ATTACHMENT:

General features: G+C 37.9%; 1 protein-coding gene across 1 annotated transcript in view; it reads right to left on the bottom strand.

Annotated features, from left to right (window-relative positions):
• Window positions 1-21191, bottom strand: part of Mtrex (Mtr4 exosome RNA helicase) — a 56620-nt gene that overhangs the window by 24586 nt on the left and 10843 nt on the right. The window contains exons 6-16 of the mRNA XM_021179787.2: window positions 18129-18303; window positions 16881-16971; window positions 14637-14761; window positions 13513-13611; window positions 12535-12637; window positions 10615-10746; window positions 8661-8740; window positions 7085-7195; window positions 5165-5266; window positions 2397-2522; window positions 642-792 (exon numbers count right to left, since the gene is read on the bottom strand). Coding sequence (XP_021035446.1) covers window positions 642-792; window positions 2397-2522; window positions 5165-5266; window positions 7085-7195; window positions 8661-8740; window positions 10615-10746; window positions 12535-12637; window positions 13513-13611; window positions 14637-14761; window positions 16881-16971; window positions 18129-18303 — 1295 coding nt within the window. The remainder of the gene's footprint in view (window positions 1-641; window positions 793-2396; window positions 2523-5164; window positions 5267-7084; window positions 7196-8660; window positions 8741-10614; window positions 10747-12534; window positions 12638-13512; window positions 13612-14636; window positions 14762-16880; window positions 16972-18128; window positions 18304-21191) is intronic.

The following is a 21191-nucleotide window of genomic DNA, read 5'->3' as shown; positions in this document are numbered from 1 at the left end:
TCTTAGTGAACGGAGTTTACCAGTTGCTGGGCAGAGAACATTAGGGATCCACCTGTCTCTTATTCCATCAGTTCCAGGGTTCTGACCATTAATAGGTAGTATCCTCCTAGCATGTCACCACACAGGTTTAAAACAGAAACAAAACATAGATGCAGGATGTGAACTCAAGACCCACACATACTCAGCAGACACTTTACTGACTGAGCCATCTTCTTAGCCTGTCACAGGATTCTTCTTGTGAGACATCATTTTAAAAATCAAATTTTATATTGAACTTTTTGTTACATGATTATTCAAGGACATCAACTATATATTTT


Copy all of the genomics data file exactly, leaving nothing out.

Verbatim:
General features: G+C 37.9%; 1 protein-coding gene across 1 annotated transcript in view; it reads right to left on the bottom strand.

Annotated features, from left to right (window-relative positions):
• Window positions 1-21191, bottom strand: part of Mtrex (Mtr4 exosome RNA helicase) — a 56620-nt gene that overhangs the window by 24586 nt on the left and 10843 nt on the right. The window contains exons 6-16 of the mRNA XM_021179787.2: window positions 18129-18303; window positions 16881-16971; window positions 14637-14761; window positions 13513-13611; window positions 12535-12637; window positions 10615-10746; window positions 8661-8740; window positions 7085-7195; window positions 5165-5266; window positions 2397-2522; window positions 642-792 (exon numbers count right to left, since the gene is read on the bottom strand). Coding sequence (XP_021035446.1) covers window positions 642-792; window positions 2397-2522; window positions 5165-5266; window positions 7085-7195; window positions 8661-8740; window positions 10615-10746; window positions 12535-12637; window positions 13513-13611; window positions 14637-14761; window positions 16881-16971; window positions 18129-18303 — 1295 coding nt within the window. The remainder of the gene's footprint in view (window positions 1-641; window positions 793-2396; window positions 2523-5164; window positions 5267-7084; window positions 7196-8660; window positions 8741-10614; window positions 10747-12534; window positions 12638-13512; window positions 13612-14636; window positions 14762-16880; window positions 16972-18128; window positions 18304-21191) is intronic.

The following is a 21191-nucleotide window of genomic DNA, read 5'->3' as shown; positions in this document are numbered from 1 at the left end:
TCTTAGTGAACGGAGTTTACCAGTTGCTGGGCAGAGAACATTAGGGATCCACCTGTCTCTTATTCCATCAGTTCCAGGGTTCTGACCATTAATAGGTAGTATCCTCCTAGCATGTCACCACACAGGTTTAAAACAGAAACAAAACATAGATGCAGGATGTGAACTCAAGACCCACACATACTCAGCAGACACTTTACTGACTGAGCCATCTTCTTAGCCTGTCACAGGATTCTTCTTGTGAGACATCATTTTAAAAATCAAATTTTATATTGAACTTTTTGTTACATGATTATTCAAGGACATCAACTATATATTTT